James Lee's Aesthetics


Malaysian director James Lee is a sublime chronicler of despair. He discovers something hypnotically fascinating in an emotion that most filmmakers prefer simply to wring pathos from. The deep loneliness of his characters is both their undoing and their redeeming quality.

The latest feature, BEFORE WE FALL IN LOVE AGAIN (2006), contains one of his most resonant images of the male adrift - the sight of one of the protagonists (Chye Chee Keong) wandering through a corridor lined with enormous white wedding dresses. He's literally outnumbered and overpowered by these costumes and all that they signify.

Shot in stark black and white, BEFORE WE FALL IN LOVE AGAIN, is essentially a love story (or unlikely partnership) between two men, played out through their shared memories and dreams of a woman (Amy Len again, who for Lee specializes in playing sweetly innocent-looking females who wield extraordinary erotic power over men), she is the wife of one, and the mistress of the other, but has been missing for a month. She may have gone to Prague, and the film threatens to follow her there. Instead, after extended reminiscences about their respective relationships with her, the men go on a road-journey (as desolate as any early Wim Wenders) to find a third man, the first love of her life, who is, inevitably, a gangster. It's a journey of deadpan discovery, and if there is a final revelation for each of the men, Lee leaves us to guess what it might be.

The pace is measured, tightly controlled, and the camera rarely moves. The acting is typically minimal. Dialogue comes slowly, as if everyone is very carefully choosing their words. Small talk is as weighed down with other meanings and motivations as discussions of love. The men look different (Musican/actor Pete Teowho plays the lover, Tong, has a face that can contain a lifetime of undisclosed sorrow), but they are often interchangeable. As some of their flashbacks with the woman begin, we are momentarily not sure whose version we are watching. Indeed, Lee designs his script around such intricate doublings and repetitions. It's a bleak film noir reduced to unfathomable mysteries. Is the unlikely femme fatale being hallucinated by her jilted "investigators"? Or are they the divided variations of one imagined lover?

But it's not all so gloomy. Black comedy emerges in the extraneous details - a hotel tryst interrupted by the obsequious manager's complimentary bottle of wine, a soliloquy by a Japanese-speaking gangster, and in a very self-referential moment, a top-loading washing machine which proves as captivating as the "great whatsit" in Robert Aldrich's KISS ME DEADLY. These interventions add to the already dream-like texture of the nocturnal world that Lee creates.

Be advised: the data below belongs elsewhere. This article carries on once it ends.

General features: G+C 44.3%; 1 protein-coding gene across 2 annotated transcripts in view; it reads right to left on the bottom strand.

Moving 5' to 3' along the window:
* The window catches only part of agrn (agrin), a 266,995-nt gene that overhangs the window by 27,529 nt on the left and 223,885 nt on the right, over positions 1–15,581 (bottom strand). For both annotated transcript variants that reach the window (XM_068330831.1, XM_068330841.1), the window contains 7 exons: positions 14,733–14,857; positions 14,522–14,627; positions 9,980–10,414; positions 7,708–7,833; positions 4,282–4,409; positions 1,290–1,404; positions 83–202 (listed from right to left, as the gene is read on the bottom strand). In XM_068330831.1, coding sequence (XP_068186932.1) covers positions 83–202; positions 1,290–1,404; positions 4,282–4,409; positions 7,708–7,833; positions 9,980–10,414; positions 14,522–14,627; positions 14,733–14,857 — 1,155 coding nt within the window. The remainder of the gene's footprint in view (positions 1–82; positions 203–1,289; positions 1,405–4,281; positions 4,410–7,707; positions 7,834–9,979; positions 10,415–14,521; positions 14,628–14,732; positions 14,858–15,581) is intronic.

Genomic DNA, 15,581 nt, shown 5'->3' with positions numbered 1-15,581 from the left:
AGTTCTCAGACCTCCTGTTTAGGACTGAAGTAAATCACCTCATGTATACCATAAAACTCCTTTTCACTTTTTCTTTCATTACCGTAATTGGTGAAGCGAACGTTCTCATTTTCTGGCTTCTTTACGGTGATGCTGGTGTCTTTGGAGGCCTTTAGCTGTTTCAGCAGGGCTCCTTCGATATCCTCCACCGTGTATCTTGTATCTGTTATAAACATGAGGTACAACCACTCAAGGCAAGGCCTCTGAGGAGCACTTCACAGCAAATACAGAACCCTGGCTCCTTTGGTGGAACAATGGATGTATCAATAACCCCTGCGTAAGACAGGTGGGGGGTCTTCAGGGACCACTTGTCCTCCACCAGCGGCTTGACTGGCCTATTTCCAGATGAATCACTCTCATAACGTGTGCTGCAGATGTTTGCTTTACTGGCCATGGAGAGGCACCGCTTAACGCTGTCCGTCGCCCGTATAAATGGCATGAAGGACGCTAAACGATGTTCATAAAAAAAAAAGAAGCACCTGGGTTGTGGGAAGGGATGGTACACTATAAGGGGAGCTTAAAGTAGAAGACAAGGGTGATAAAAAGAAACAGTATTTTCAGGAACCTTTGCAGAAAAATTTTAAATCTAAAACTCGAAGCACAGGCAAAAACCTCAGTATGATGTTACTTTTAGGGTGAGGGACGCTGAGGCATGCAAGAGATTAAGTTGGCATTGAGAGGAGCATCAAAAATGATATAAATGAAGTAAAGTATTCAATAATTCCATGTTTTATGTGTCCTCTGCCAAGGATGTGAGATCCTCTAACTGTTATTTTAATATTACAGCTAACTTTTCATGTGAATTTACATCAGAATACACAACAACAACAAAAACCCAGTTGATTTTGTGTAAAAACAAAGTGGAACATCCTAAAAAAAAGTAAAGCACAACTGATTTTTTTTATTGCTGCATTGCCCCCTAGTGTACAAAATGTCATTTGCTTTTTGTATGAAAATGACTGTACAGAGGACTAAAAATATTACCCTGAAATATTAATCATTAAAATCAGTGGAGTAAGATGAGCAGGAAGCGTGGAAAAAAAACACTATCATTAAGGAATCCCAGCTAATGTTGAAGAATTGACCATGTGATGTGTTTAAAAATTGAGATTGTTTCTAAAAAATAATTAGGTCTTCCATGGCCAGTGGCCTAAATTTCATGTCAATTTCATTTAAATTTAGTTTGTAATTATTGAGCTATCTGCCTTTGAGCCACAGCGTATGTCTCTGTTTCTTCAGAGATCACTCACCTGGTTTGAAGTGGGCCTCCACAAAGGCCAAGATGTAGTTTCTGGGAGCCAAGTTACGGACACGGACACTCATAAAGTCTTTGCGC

The story gradually unfolds in airless interiors and empty nights-capes. The city beyond each scene is barely glimpsed, so there is no real sense of place, even though ironically, the story turns on two geographical displacements – to Prague (Europe as an escape into foreign-ness, a reverse exoticism of the West) and to Singapore, a neighboring country, which eventually provides some form of refuge or relief.


This interior dreaming of other places is reminiscent of Wong Kar-Wai's IN THE MOOD FOR LOVE (which also features a brief sojourn to Singapore). It could be argued that BEFORE WE FALL is Lee's reworking of IN THE MOOD, adjusting the story so that it is about the encounter between the cuckold and the cuckolded rather than the two betrayed lovers. With the woman absent, both men have been left abandoned and are seeking some kind of resolution to their disappointments. Each film trades in the unspoken exchange between lovers, and the inability to come to terms with loss.


However, Lee eschews Wong's sultry nostalgia and seductive surfaces. There is no pop music in BEFORE WE FALL, in fact there is scant music at all, the film refuses to provide such clear-cut pleasures. There are several kisses in the film, which are hungry and passionate, but they are not "screen kisses", they don't provide that type of satisfaction. Rather they are private, intimate moments held and extended, so that we are acutely aware of the awkwardness of our voyeurism.


BEFORE WE FALL IN LOVE AGAIN is another haunting song for that late-night jukebox. -------------------------------------------------------------------------------------------------------- Ben Slater is a writer about film. His book, KINDA HOT, THE MAKING OF SAINT JACK IN SINGAPORE, is published by Marshall Cavendish. This article is extracted from a longer work written exclusively for WOA Smorgasblog, entitled LOVE SONGS: THE FILMS OF JAMES LEE

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